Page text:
I thought most video cards came with a DVI-to-VGA adapter. Mine always have. Not that I expect you to go out and buy one if you weren't supplied with one along with the computer. Maybe they don't always supply them with newer cards.
You reminded me of a little bag of goodies that was left over after I got this computer hooked up two years ago; and, sure enough, there was a DVI-to-VGA adapter in there. I hooked up the 4:3 monitor to the GTS450, but the flickering was still there, exactly like on the widescreen monitor.
Yup. That's the problem with going back to older drivers from before the card was made. There IS a way to force an install of drivers that don't recognize a particular card by modifying the inf file of the drivers, but there's no guarantee those drivers would work properly with the much newer card. This is often done to adapt Nvidia drivers for laptops (***example***). However if the compatible drivers were for 32-bit Windows and you're currently using 64-bit, it might not work so well.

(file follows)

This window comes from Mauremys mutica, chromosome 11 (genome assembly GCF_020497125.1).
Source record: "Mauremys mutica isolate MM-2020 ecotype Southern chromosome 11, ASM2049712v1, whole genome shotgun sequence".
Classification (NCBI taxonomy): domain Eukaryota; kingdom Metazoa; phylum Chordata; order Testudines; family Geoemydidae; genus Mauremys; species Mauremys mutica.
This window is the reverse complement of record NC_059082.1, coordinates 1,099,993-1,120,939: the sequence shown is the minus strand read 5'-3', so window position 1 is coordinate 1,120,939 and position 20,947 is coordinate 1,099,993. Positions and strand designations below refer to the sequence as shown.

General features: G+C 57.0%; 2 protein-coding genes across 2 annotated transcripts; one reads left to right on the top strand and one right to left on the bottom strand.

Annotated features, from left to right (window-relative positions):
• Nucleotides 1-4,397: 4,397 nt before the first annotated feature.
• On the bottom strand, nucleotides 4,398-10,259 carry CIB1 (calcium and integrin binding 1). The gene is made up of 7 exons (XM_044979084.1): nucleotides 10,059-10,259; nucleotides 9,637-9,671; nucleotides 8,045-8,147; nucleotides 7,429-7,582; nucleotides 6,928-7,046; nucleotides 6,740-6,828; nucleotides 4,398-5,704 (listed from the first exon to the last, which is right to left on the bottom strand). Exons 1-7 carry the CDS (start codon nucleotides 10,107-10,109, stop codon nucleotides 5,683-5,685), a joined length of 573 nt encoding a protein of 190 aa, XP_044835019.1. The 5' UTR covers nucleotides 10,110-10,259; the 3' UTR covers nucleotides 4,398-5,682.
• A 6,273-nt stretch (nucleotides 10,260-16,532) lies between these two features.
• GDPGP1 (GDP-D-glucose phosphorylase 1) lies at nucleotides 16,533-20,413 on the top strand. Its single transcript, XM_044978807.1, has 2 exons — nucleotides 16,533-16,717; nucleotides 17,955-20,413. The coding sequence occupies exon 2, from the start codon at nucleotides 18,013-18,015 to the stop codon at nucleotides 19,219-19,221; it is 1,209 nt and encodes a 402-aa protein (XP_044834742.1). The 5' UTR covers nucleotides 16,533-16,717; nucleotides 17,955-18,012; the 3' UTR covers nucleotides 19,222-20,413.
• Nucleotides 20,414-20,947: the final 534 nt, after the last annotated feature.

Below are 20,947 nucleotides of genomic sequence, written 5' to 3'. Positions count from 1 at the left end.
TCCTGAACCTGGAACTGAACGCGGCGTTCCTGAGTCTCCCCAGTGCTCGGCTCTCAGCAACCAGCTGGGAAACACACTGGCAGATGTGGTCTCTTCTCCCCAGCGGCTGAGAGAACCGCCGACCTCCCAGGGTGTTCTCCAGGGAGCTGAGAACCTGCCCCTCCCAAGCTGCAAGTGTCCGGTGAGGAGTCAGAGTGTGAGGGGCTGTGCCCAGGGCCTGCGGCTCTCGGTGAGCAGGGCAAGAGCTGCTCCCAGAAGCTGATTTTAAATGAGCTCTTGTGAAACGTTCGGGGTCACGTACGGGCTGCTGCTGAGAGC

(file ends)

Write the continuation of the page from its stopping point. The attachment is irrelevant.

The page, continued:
If I had known about that inf file trick 2 years ago when I was trying to find a solution to this problem, I might have tried it (the drivers that you found for me were listed as being Win7 64 bit compatible). But now, I have fixed the problem with the old refurbished Dell, which is running all 6 of those Kheops games perfectly. Best $100 I've spent in a long time. In addition to the Kheops games, I've got a handful of other old games working on it that wouldn't work on the Win7 computer. I just got finished playing Mystery Of The Druids, and I've also got running the DVD version of Traitor's Gate, and the DVD version of Dark Side Of The Moon, which up until 2 years ago wouldn't even work on XP, until Greyfuss found somebody who had got it to work. I've had that game for so long that I can't even remember where or when I bought it, and I've never played it.
I didn't really join in on this thread to try to find a solution to this problem. I only chimed in with my two cents worth to clear up an apparent misconception that this was a Windows 7 problem, although, I agree with you that anybody that's using an Nvidia card on Windows 7 is probably going to be stuck with drivers that are going to cause this problem, and the only known way to get around the problem is the "bFullScreen=0" workaround.